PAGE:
Michael A. Livermore, et al. have posted Law Search as Prediction (Nov. 9, 2018). Here’s the abstract:

The process of searching for relevant legal materials is fundamental to legal reasoning. However, despite its enormous practical and theoretical importance, law search has been given inadequate attention by scholars. In this article, we define the problem of law search, examine its normative and empirical dimensions, and investigate one particularly promising computationally based approach. We implement a model of law search based on a notion of search space and search strategies and apply that model to the corpus of U.S. Supreme Court opinions. We test the success of the model against both citation information and hand-coded legal relevance determinations.

Interesting.

Here’s the abstract for William Baude & Jud Campbell, Early American Constitutional History: A Source Guide (Oct. 31, 2018): “This is a concise guide to source materials relevant to late 18th-century and early 19th-century constitutional history in the United States, often with accompanying reflections about using these sources in historical and legal scholarship. The guide aims to be useful to those who are just entering the field as well as to more established historians and lawyers who want to keep up with newly available sources.” Recommended.

Lawrence Solum’s Legal Theory Lexicon series has been a regular feature on his Legal Theory Blog. “Persuasive Authority” is a recent installment. “This time the Lexicon is focusing on the idea of persuasive authority. The basic idea is intuitive: the reasoning in a decision can persuade even if it does not bind. But what does that mean? How does the persuasion work? This Lexicon entry investigates those questions. As always, the Legal Theory Lexicon is aimed at law students, especially first year law students, with an interest in legal theory.” Recommended.

Compared to other search services, Westlaw and Westlaw Edge always produce more search output with prefiltering searches compared to executing the exact same searches in postfiltering mode. No other tested search services did that. Those services (Bloomberg Law and Lexis) always posted the same number of results regardless of search mode. So why does prefiltering Westlaw-Westlaw Edge searching produce more hits than postfiltering searching?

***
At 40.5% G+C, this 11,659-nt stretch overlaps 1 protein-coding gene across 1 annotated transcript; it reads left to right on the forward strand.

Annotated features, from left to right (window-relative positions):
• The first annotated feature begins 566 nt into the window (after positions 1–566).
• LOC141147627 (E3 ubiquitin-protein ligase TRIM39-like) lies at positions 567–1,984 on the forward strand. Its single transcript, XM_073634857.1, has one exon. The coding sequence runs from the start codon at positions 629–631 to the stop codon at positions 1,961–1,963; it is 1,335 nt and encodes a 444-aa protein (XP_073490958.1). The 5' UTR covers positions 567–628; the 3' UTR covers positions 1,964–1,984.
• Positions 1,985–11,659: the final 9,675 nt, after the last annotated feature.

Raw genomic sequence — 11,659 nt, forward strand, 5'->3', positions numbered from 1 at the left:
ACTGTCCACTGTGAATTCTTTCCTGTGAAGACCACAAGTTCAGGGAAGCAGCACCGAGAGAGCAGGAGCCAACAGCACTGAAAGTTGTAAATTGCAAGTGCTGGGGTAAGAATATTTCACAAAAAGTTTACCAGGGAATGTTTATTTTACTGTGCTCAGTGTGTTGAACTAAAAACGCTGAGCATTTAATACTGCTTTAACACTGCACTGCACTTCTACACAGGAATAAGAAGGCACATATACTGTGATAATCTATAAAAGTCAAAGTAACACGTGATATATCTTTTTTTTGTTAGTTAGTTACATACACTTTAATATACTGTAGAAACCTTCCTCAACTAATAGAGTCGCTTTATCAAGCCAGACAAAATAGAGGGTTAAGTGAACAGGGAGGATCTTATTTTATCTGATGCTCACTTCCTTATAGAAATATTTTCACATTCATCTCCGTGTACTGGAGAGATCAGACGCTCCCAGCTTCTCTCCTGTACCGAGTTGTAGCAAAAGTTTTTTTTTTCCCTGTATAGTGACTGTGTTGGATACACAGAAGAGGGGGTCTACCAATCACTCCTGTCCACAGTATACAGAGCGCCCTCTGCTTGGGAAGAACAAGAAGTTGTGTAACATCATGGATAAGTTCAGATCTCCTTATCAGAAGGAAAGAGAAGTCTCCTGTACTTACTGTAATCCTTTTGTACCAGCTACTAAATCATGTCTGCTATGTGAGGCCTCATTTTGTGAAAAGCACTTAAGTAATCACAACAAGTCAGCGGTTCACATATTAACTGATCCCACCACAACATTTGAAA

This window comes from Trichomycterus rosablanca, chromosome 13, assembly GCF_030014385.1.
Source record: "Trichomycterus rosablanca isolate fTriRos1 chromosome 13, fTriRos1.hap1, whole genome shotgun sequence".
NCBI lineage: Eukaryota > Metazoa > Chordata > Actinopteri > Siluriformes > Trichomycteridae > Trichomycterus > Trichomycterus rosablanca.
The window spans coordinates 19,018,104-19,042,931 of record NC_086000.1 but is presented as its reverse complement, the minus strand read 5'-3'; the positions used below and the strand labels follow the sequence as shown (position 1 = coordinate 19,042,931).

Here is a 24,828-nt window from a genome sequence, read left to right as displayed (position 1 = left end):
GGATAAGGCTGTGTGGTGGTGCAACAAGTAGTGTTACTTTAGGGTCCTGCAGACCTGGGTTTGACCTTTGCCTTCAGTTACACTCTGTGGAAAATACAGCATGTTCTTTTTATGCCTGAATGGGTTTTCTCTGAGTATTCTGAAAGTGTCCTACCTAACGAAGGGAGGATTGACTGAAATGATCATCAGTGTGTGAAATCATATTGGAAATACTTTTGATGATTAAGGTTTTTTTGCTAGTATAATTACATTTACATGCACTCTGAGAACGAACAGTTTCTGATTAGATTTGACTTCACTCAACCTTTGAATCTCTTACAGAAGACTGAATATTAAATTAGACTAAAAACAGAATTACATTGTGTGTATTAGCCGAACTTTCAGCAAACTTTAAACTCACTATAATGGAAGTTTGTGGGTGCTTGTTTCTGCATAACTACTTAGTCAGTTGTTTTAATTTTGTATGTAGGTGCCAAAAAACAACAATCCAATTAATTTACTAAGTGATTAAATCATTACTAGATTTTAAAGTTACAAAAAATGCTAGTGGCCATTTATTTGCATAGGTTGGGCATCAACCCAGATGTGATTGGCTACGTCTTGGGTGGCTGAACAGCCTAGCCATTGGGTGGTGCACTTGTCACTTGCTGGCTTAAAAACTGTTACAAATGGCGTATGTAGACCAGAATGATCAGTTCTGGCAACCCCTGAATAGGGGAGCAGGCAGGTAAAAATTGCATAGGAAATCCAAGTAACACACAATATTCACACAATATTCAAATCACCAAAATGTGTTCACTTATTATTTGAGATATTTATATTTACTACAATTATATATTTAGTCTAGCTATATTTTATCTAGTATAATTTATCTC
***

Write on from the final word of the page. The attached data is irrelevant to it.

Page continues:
Kevin Rothenberg tested Westlaw’s search algorithm for answers after confirming this insight from Susan Nevelow Mart’s The Algorithm as a Human Artifact: Implications for Legal [Re]Search. The black box that is Westlaw defeated Rothenberg’s efforts: “clearly, I do not understand some important aspect of West’s search algorithm,” wrote Rothenberg in Prefiltering vs. Postfiltering: Which is the Best Method for Searching? AALL Spectrum Nov.-Dec. 2018 at 36 [recommended but paywalled].

I wonder if the West Search development team would shed some light on this unique phenomenon. Perhaps CRIV can ask. (I doubt Thomson Reuters would provide an illuminating look inside West Search’s black box.)

Randy J. Kozel has posted Special Justifications, 33 Constitutional Commentary 471 (2018), on SSRN. Here is the abstract:

The Supreme Court commonly asks whether there is a “special justification” for departing from precedent. In this Response, which is part of a Constitutional Commentary symposium on Settled Versus Right: A Theory of Precedent, I examine the existing law of special justifications and describe its areas of uncertainty. I also compare the Court’s current doctrine with a revised approach to special justifications designed to separate the question of overruling from deeper disagreements about legal interpretation. The aspiration is to establish precedent as a unifying force that enhances the impersonality of the Court and of the law, promoting values the Justices have described as fundamental.

Policy and Legislative Research for Congressional Staff: Finding Documents, Analysis, News, and Training (R43434, Mar. 28, 2018)  “is intended to serve as a finding aid for congressional documents, executive branch documents and information, news articles, policy analysis, contacts, and training, for use in policy and legislative research. … This report is not intended to be a definitive list of all resources, but rather a guide to pertinent subscriptions available in the House and Senate in addition to select resources freely available to the public. This report is intended for use by congressional staff and will be updated as needed.”